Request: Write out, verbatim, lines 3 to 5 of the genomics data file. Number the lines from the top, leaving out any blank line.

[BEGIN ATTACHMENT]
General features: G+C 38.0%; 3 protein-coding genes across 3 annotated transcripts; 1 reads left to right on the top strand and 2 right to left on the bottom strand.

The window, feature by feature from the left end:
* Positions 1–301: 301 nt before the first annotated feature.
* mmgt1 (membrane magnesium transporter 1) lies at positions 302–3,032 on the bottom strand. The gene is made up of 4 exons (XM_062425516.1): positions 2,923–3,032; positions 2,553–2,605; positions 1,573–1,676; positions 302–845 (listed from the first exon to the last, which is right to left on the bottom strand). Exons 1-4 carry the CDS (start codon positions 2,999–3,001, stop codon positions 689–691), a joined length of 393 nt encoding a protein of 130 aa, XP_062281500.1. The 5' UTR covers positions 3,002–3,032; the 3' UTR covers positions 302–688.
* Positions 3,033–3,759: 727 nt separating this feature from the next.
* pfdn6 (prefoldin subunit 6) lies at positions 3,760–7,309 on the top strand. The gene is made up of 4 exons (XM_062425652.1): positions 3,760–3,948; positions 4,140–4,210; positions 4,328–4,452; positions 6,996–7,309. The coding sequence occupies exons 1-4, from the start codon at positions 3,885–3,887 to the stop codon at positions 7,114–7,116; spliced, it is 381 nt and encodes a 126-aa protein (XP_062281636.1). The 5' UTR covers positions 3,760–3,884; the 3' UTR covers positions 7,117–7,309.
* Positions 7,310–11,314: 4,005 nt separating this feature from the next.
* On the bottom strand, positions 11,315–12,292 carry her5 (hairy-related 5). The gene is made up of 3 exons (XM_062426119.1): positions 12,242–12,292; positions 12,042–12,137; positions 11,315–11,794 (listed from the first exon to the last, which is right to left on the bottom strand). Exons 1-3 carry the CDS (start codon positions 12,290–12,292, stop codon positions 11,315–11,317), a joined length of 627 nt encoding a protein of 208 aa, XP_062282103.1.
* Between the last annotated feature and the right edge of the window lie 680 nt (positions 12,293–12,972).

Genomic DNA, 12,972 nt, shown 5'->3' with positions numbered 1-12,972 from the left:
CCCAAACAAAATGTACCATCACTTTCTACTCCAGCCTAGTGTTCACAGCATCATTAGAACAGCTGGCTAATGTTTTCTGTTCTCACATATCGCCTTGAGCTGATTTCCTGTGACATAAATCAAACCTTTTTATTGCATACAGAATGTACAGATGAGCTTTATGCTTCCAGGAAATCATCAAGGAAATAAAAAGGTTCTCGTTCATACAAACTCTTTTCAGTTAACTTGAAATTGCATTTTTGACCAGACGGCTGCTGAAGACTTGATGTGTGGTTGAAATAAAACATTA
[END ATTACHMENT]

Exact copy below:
* Positions 1–301: 301 nt before the first annotated feature.
* mmgt1 (membrane magnesium transporter 1) lies at positions 302–3,032 on the bottom strand. The gene is made up of 4 exons (XM_062425516.1): positions 2,923–3,032; positions 2,553–2,605; positions 1,573–1,676; positions 302–845 (listed from the first exon to the last, which is right to left on the bottom strand). Exons 1-4 carry the CDS (start codon positions 2,999–3,001, stop codon positions 689–691), a joined length of 393 nt encoding a protein of 130 aa, XP_062281500.1. The 5' UTR covers positions 3,002–3,032; the 3' UTR covers positions 302–688.
* Positions 3,033–3,759: 727 nt separating this feature from the next.